Anonymous said...

What a great idea, Toni. I live in the Atlanta area and have a condo on Hilton Head and would love to be there when the group meets. I wonder if Palmetto Electric would go along with such an idea?

Vivian

Carol said...

Any idea how old Mom and Dad are? What happens if one dies? Will they seek another mate? How do you know that it is the same pair coming back to the nest each year? Many more questions. We need a get-together to celebrate our adopted family and wish them a bon voyage. Count me in.

moderator said...

Not quite sure how old mom and dad are as they appeared on the nest two years ago. We are thinking they may be a young couple because last year they left the nest unattended during severe rain/lightning storms, which they did not do this year. This year they appeared more mature and calm. The pair that occupied the nest three years ago, Ollie and Olivia, were displaced by this current pair, which is not yet named.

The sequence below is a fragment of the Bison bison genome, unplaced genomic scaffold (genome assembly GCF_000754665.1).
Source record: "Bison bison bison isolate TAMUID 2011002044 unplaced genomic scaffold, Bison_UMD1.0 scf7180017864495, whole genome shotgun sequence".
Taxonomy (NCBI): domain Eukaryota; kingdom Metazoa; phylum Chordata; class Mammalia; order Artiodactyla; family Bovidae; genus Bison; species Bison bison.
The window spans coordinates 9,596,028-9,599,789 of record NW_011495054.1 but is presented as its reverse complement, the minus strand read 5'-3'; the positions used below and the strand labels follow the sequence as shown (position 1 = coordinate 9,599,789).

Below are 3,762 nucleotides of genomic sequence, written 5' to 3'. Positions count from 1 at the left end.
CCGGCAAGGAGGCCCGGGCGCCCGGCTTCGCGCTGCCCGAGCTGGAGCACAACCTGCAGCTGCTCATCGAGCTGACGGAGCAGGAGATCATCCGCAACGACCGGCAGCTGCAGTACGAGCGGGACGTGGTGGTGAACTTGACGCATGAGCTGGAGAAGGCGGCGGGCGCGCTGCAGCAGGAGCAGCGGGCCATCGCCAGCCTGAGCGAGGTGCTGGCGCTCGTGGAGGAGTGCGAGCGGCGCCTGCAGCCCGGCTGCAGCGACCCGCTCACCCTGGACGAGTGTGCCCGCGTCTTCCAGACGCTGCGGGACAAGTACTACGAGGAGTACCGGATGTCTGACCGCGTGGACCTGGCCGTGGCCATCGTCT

If one of the osprey couple happens to die the remaining osprey is most likely to obtain a new mate.

Adult ospreys may be identified in the variation of pattern markings in their head and breast (bib). The markings that Ollie and Olivia had are different then this current pair. Plumage markings can change slightly over the years, but still allow for individual identification.

Carol said...

There appears to be blood on the base of the pole on the side of the nest. I don't remember seeing that red there before. Has there been an accident or an unwanted intruder?

moderator said...

Carol,

No it is not blood, The communications tower is painted red so no need for concern. Both parents and the two juveniles are doing just fine. In fact all four were just on the nest about fifteen minutes ago. The female is bringing in more nest material and sprucing up the joint. So they may have moved sticks, moss, etc. exposing part of the tower which is red.

There was an intruder osprey on the nest when the female returned with a fish. The two chicks seemed unfazed by the intruder, but the mother was quite annoyed. She quickly pushed the unknown osprey off the nest with her talons extended then later began calling out most likely telling the intruder to stay away. The territorial fight for the nest has begun.

jazzel26 said...